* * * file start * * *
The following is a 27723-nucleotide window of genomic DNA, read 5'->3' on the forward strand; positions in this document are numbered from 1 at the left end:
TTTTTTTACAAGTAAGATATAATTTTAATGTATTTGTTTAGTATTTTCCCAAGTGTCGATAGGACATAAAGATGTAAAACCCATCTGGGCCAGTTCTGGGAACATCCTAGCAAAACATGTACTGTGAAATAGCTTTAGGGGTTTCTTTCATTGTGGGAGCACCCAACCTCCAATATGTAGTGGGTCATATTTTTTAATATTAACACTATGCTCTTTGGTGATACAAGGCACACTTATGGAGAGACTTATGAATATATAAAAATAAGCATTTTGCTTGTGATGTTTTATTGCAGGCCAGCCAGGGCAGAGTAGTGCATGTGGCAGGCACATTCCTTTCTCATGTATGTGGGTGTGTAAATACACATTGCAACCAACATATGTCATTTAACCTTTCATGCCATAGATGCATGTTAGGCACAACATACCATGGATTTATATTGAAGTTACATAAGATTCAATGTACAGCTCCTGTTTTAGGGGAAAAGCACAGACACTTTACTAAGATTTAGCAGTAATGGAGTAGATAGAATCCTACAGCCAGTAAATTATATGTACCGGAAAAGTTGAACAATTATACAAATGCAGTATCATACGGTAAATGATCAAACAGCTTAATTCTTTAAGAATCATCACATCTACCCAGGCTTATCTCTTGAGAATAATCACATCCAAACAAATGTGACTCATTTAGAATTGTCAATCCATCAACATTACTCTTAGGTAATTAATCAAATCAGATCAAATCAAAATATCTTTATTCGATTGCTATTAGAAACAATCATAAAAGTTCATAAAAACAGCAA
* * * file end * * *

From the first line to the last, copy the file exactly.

The following is a 27723-nucleotide window of genomic DNA, read 5'->3' on the forward strand; positions in this document are numbered from 1 at the left end:
TTTTTTTACAAGTAAGATATAATTTTAATGTATTTGTTTAGTATTTTCCCAAGTGTCGATAGGACATAAAGATGTAAAACCCATCTGGGCCAGTTCTGGGAACATCCTAGCAAAACATGTACTGTGAAATAGCTTTAGGGGTTTCTTTCATTGTGGGAGCACCCAACCTCCAATATGTAGTGGGTCATATTTTTTAATATTAACACTATGCTCTTTGGTGATACAAGGCACACTTATGGAGAGACTTATGAATATATAAAAATAAGCATTTTGCTTGTGATGTTTTATTGCAGGCCAGCCAGGGCAGAGTAGTGCATGTGGCAGGCACATTCCTTTCTCATGTATGTGGGTGTGTAAATACACATTGCAACCAACATATGTCATTTAACCTTTCATGCCATAGATGCATGTTAGGCACAACATACCATGGATTTATATTGAAGTTACATAAGATTCAATGTACAGCTCCTGTTTTAGGGGAAAAGCACAGACACTTTACTAAGATTTAGCAGTAATGGAGTAGATAGAATCCTACAGCCAGTAAATTATATGTACCGGAAAAGTTGAACAATTATACAAATGCAGTATCATACGGTAAATGATCAAACAGCTTAATTCTTTAAGAATCATCACATCTACCCAGGCTTATCTCTTGAGAATAATCACATCCAAACAAATGTGACTCATTTAGAATTGTCAATCCATCAACATTACTCTTAGGTAATTAATCAAATCAGATCAAATCAAAATATCTTTATTCGATTGCTATTAGAAACAATCATAAAAGTTCATAAAAACAGCAA